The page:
AM: I’m out all the time campaigning and for my work. I think the North Shore is doing a very good job of wearing masks and social distancing. Even with schools open, I can see that they are doing a very good job of following the protocols. I didn’t think in August that our schools would still be open.

We are fortunate because, in the rest of the country, wearing masks and social distancing has become political. Here, for the most part, Republicans and Democrats are doing what they should do.

I wouldn’t mandate any fines unless the surge is worse than it was in May or June. But if we see a resurgence and it is from the bars and restaurants not doing what they should be doing, they should get a fine and then if they still won’t comply be closed. I think it will be difficult to enforce everyday people not wearing masks. At this point, people are doing the right thing here. I can’t see a situation where we would need to give out fines.


Herald Gazette: What more can be done to establish a public water authority? If one is established, how do you plan to help usher the ratepayers in the water district into it?


CL: The Senate passed a bill for a North Shore Water Authority. Because of its complexity, we in the Assembly are still evaluating it. We will make several modifications to the Senate’s bill. We want to be certain that the legislation reaches the constitutional requirements. We don’t want to have it rejected by the state courts if New York American Water challenges it.


AM: I support public water and am 100 percent behind New York American Water leaving the area. I would push the second I got into the Assembly to speed up their departure.

I think if possible the area should hitch onto Jericho Water District. That would be the most cost effective. But if we need to get a new water district, we could do that too. The main issue is getting New York American Water out and everything else will fall into place after that.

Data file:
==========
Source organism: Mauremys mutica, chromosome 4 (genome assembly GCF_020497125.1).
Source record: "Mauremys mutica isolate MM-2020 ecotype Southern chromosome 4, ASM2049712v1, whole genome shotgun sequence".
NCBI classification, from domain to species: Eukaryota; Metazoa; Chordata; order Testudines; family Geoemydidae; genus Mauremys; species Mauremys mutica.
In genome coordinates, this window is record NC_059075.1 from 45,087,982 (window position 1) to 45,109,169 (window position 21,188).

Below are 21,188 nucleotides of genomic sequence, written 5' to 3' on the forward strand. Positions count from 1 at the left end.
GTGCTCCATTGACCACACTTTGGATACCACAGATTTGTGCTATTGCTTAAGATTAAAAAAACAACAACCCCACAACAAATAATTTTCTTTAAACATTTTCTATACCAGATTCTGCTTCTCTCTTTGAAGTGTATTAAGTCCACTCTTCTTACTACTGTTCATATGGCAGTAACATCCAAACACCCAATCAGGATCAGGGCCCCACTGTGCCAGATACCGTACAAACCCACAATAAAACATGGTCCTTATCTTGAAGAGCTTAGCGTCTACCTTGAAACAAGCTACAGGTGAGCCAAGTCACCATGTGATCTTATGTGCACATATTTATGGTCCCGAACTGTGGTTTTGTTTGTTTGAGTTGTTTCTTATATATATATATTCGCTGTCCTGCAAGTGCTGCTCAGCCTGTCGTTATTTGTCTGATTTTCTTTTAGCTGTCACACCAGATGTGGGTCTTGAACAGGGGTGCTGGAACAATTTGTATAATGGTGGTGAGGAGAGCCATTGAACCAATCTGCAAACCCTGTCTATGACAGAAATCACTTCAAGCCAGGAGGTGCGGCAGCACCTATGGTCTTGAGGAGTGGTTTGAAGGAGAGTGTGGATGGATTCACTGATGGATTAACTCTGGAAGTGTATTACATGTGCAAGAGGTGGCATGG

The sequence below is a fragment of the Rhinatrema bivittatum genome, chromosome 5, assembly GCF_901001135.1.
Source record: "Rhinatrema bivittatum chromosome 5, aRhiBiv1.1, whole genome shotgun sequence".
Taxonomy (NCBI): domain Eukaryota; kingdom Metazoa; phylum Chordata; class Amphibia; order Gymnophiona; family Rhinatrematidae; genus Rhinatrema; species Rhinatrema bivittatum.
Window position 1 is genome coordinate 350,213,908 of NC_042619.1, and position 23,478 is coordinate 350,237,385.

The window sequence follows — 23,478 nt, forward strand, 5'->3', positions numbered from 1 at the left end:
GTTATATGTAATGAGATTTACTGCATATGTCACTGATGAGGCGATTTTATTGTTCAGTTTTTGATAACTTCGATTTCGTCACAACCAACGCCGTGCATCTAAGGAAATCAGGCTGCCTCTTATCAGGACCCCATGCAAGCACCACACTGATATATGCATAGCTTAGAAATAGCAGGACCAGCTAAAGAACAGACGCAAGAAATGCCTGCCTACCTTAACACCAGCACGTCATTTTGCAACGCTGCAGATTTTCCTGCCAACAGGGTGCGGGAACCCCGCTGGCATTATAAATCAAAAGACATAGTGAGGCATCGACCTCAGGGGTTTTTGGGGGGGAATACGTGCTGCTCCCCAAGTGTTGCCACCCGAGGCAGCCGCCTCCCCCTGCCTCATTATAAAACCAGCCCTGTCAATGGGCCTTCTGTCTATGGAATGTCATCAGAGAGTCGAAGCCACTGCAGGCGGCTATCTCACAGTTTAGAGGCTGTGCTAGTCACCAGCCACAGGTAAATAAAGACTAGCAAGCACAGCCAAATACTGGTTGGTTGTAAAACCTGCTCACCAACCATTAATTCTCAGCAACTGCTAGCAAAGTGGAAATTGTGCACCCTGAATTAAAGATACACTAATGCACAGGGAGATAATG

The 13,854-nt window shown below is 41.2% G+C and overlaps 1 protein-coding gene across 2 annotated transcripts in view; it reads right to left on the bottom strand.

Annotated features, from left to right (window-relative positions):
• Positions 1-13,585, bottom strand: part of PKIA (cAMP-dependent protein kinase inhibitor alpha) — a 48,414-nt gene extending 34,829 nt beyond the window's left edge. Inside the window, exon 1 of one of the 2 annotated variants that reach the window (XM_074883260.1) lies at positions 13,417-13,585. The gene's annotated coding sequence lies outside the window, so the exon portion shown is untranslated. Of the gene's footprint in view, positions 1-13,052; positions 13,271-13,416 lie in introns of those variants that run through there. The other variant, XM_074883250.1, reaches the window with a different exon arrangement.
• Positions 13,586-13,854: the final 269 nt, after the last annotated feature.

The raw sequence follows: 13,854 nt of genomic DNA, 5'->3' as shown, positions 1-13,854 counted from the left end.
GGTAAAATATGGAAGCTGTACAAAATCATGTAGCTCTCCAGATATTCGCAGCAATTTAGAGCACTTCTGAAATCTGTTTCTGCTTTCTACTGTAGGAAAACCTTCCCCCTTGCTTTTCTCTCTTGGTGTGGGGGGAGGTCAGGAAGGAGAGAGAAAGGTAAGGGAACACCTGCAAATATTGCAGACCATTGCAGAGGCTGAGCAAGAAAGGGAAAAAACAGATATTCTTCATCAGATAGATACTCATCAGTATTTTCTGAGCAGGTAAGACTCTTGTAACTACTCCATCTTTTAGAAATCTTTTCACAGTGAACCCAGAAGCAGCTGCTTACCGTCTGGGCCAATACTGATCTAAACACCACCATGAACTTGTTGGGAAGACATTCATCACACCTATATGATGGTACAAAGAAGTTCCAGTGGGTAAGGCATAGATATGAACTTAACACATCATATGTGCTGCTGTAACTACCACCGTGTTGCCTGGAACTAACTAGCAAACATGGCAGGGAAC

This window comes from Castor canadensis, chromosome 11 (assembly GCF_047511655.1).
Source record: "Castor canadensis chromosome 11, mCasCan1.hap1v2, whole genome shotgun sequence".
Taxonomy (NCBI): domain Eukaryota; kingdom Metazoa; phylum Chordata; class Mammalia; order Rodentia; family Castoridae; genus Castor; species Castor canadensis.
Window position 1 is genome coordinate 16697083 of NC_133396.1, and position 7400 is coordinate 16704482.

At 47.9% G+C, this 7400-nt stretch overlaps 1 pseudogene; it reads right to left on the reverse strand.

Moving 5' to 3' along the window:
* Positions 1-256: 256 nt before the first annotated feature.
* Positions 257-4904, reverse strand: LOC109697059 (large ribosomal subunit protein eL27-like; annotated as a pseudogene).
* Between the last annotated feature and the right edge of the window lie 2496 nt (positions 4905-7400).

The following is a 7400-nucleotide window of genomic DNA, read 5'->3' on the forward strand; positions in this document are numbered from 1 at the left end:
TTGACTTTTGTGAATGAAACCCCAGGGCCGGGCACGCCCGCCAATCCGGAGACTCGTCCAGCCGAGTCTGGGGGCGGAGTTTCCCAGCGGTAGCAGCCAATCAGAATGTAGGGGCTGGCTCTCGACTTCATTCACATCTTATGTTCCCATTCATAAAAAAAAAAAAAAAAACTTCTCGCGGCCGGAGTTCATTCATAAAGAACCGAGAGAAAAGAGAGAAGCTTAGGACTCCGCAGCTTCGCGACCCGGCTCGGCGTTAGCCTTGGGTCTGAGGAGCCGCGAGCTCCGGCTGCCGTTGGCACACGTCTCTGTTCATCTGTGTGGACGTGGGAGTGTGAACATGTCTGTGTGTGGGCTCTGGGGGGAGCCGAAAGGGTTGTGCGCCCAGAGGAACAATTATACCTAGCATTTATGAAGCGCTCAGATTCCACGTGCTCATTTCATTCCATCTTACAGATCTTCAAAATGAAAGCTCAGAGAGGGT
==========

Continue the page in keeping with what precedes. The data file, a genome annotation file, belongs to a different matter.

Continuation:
Herald Gazette: What would your goals be?


CL: I hope to make sure there are more early voting locations. There are none in the North Shore. I also want to see a statewide computerized system to track where someone’s vote by mail is in the system. Now people can call to ask if their ballot was received and processed but that is a 20 minute process. In a few clicks with a computerized system, you would see if your ballot was counted, collected or rejected.


AM: My short term goals would be to fix the Criminal Justice Reform Act. I do criminal defense work and believed there should have been bail reform. But to tell a judge that someone convicted of three burglaries in the past who is accused of doing another that bail cannot be posted? We need a more commonsense approach as to who gets bail and why. The law was passed without thinking of the consequences.

My long term goal is to get ahold of the taxes in New York. People are leaving. We have to figure out how to keep our kids here and us here when we reach retirement. Both parties need to work together.